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During the uncertain time of lockdown and self-isolation because of the coronavirus pandemic in the UK in 2020, we are about to enter the online therapy world. Virtual creative arts therapy sessions will be offered to children in a form of interactive videoconferencing and will require a space for the therapy to be conducted privately, robust internet connection and a laptop/ tablet with a camera, microphone and a speaker – a mobile phone would not be appropriate. As we work with children, we will need to be in contact with a primary carer willing to facilitate set-up. The primary carer might be needed to support the child throughout online session or could be included in the therapy where appropriate, particularly when working with younger children, those with additional needs, and new referrals. An additional online consent would need to be gained, outlining the procedures in place for the online format, how we would ensure confidentiality on an online platform, and including safeguarding protocols. All the sessions will be recorded to ensure everyone is protected.


The online practice may be slightly different to in-person practice at schools which tends to be largely child-led and more spontaneous. The activities will depend on what is creatively possible on a chosen online platform. We will be using Zoom as it offers end-to-end encryption and is GDPR compliant. It also offers a better platform for musical activities and has some good safeguards for confidentiality. Creative arts therapy sessions would probably need to be slightly more structured and require more preparation time. It is important to connect with the caregivers at the start to explain the online therapy plan and consider individual or family sessions. Presenting a clear plan and structure to caregivers and children could help elevate some of their uncertainties around online therapy platform. This could also allow us, therapists, to have a higher sense of confidence and comfort in this new way of working.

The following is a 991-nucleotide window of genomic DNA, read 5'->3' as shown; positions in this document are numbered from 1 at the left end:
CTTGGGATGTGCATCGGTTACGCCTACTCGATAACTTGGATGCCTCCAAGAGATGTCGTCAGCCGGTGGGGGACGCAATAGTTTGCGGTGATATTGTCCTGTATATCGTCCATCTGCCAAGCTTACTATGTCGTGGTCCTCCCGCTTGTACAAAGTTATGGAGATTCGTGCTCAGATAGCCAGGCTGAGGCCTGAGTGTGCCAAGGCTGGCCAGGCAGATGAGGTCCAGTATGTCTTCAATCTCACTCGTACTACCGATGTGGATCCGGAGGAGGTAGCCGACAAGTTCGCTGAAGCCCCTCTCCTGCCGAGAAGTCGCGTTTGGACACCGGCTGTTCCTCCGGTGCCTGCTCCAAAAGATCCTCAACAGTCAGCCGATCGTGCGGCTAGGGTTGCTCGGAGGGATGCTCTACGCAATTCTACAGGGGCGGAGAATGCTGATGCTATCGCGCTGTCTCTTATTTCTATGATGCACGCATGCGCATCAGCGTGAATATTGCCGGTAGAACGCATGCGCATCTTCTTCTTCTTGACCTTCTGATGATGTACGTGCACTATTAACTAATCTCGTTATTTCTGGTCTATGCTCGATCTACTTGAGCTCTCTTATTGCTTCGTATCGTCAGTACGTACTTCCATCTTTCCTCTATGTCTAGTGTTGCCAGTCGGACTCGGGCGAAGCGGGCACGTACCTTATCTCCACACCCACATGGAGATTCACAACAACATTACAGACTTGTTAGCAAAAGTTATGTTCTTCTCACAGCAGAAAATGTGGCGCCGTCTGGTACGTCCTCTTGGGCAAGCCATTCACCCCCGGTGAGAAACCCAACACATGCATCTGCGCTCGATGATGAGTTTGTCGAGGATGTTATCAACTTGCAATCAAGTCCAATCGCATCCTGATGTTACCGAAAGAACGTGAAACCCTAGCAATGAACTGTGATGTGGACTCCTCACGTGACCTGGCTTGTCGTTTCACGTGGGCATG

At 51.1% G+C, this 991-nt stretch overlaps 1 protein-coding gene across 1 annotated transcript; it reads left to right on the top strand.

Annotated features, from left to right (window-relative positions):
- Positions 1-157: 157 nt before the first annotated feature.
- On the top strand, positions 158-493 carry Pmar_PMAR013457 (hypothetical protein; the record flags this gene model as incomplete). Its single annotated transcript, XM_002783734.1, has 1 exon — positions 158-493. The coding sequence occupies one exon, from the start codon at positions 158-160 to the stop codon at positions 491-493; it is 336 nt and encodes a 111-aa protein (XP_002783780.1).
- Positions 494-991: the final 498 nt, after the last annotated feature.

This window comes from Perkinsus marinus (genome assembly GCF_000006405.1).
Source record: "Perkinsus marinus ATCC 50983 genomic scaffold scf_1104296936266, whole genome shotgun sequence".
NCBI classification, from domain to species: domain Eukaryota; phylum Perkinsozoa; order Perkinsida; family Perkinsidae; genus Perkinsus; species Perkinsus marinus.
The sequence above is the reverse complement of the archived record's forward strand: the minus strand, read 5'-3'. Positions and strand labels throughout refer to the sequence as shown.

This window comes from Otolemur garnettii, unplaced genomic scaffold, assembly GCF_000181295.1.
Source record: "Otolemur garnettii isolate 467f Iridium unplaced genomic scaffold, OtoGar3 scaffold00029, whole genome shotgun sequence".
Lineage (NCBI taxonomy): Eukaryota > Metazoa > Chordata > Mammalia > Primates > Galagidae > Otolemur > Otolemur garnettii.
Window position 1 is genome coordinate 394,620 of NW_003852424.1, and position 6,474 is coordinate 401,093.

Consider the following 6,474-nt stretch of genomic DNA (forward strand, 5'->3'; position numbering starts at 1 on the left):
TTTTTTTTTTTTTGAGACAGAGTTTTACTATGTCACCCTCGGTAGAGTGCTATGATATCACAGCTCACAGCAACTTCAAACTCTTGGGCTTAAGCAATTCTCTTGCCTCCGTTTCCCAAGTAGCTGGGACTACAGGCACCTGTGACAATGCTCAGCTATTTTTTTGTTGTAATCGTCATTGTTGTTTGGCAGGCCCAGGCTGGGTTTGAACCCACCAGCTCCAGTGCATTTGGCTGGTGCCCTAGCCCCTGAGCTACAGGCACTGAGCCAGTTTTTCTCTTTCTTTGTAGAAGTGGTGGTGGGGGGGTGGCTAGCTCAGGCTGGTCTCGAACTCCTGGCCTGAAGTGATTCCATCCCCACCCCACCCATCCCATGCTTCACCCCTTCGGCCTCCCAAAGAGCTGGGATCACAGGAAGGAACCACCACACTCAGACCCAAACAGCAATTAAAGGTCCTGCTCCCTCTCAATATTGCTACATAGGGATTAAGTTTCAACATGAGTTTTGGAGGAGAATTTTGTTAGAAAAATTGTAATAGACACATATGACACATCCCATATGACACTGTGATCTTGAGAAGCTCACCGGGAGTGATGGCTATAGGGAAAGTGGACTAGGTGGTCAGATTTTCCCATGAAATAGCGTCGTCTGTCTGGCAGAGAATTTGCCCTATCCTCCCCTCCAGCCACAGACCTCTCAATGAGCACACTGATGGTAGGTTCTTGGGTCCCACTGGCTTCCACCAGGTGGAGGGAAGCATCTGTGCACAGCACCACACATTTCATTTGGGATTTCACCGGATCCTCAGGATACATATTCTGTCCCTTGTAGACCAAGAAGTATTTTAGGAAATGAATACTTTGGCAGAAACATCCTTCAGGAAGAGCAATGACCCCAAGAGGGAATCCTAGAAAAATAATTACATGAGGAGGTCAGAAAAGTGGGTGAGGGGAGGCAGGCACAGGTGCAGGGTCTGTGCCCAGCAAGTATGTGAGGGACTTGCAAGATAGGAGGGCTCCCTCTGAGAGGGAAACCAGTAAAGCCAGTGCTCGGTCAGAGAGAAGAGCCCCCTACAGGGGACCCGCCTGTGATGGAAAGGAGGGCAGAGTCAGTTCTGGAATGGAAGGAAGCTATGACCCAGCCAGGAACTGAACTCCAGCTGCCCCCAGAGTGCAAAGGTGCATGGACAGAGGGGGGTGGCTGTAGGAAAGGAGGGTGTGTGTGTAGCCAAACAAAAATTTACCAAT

Part of the session structure would be calling the caregiver before the session and allow them time to set-up for the child to use computer/laptop and ensure the sound and connection is working well. To ensure privacy during an online session, a child could be encouraged to make their own ‘Do Not Disturb’ sign and keep it on the door for the duration of the session. This would mirror the usual in-person session, giving a child a sense of safety and security.

A typical online creative arts therapy session could look like this: 

  • 'Hello' song

A familiar hello song is a good way for the child to transition into the therapeutic space. It helps to build rapport and trust with the child and initiate interaction and participation.

  • Emotional check-in

This is to help understand the child’s emotional state, offer opportunities for self-expression, and help children identify and label their own feelings. Depending on the age and cognitive abilities, children may be supported in this with the use of feeling cards, feeling charts, fun games or simply offering a space to talk.

  • Warm-up

Warm-up activities help to prepare children for the session, make them feel more at ease and engage the imagination. An example of this could be Magic Silly Sound Ball activity from the Cat Corner website.

  • Creative activity

The main activity in the session would usually refer to therapeutic aims and help children explore different issues creatively. This could be a musical activity or any activity from the website, depending on the child’s individual preferences and needs.


  • Mindfulness / positive psychology activity

Encouraging children to practice mindfulness/ positive psychology will give them the tools they can use outside of therapy to improve their general well-being, attention, self-regulation, and social skills. It is also a nice way to bring the session to a close. An example of this could be Mindful Breathing from the Cat Corner website.


  • 'Goodbye' song

A familiar goodbye song helps to bring closure to a music therapy session and transition back to home space.

While recognizing the value of intentional approach and structure during online sessions, it is important to remain flexible and tailor interventions to fit each child’s individual needs. Children can take the lead in choosing resources available at home they would like to use during the sessions and engage in nondirective play if they wanted to. The main aims for online therapy should still be about retaining therapeutic relationship, meeting children where they are and maintaining as much of a sense of normalcy as possible.

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